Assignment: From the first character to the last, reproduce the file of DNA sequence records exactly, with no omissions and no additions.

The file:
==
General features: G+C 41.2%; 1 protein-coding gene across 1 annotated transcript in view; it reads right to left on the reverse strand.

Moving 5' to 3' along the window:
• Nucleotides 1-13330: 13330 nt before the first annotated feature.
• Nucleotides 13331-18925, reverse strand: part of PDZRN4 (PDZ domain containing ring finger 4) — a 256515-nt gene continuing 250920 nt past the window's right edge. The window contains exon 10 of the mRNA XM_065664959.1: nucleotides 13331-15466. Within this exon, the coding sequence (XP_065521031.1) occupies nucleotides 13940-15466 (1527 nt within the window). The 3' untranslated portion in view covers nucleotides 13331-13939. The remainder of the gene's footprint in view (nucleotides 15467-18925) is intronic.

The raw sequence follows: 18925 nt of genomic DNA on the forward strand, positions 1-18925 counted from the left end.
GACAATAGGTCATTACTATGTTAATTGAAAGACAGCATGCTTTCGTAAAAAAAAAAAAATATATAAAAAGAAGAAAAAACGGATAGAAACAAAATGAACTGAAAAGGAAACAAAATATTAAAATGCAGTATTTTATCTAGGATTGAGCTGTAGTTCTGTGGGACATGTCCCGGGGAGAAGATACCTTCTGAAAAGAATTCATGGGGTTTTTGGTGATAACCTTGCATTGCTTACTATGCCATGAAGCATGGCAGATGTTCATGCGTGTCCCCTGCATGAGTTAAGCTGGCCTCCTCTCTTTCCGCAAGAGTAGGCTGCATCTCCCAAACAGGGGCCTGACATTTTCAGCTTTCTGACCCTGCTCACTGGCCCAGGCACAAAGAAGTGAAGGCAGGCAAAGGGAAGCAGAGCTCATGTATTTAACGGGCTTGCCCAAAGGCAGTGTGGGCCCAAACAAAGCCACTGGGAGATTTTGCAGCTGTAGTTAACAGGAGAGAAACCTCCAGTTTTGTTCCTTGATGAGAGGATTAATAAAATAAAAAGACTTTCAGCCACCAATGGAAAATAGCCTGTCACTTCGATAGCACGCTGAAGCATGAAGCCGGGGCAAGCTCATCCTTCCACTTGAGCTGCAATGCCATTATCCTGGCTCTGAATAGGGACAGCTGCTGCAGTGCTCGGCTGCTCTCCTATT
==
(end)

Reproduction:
General features: G+C 41.2%; 1 protein-coding gene across 1 annotated transcript in view; it reads right to left on the reverse strand.

Moving 5' to 3' along the window:
• Nucleotides 1-13330: 13330 nt before the first annotated feature.
• Nucleotides 13331-18925, reverse strand: part of PDZRN4 (PDZ domain containing ring finger 4) — a 256515-nt gene continuing 250920 nt past the window's right edge. The window contains exon 10 of the mRNA XM_065664959.1: nucleotides 13331-15466. Within this exon, the coding sequence (XP_065521031.1) occupies nucleotides 13940-15466 (1527 nt within the window). The 3' untranslated portion in view covers nucleotides 13331-13939. The remainder of the gene's footprint in view (nucleotides 15467-18925) is intronic.

The raw sequence follows: 18925 nt of genomic DNA on the forward strand, positions 1-18925 counted from the left end.
GACAATAGGTCATTACTATGTTAATTGAAAGACAGCATGCTTTCGTAAAAAAAAAAAAATATATAAAAAGAAGAAAAAACGGATAGAAACAAAATGAACTGAAAAGGAAACAAAATATTAAAATGCAGTATTTTATCTAGGATTGAGCTGTAGTTCTGTGGGACATGTCCCGGGGAGAAGATACCTTCTGAAAAGAATTCATGGGGTTTTTGGTGATAACCTTGCATTGCTTACTATGCCATGAAGCATGGCAGATGTTCATGCGTGTCCCCTGCATGAGTTAAGCTGGCCTCCTCTCTTTCCGCAAGAGTAGGCTGCATCTCCCAAACAGGGGCCTGACATTTTCAGCTTTCTGACCCTGCTCACTGGCCCAGGCACAAAGAAGTGAAGGCAGGCAAAGGGAAGCAGAGCTCATGTATTTAACGGGCTTGCCCAAAGGCAGTGTGGGCCCAAACAAAGCCACTGGGAGATTTTGCAGCTGTAGTTAACAGGAGAGAAACCTCCAGTTTTGTTCCTTGATGAGAGGATTAATAAAATAAAAAGACTTTCAGCCACCAATGGAAAATAGCCTGTCACTTCGATAGCACGCTGAAGCATGAAGCCGGGGCAAGCTCATCCTTCCACTTGAGCTGCAATGCCATTATCCTGGCTCTGAATAGGGACAGCTGCTGCAGTGCTCGGCTGCTCTCCTATT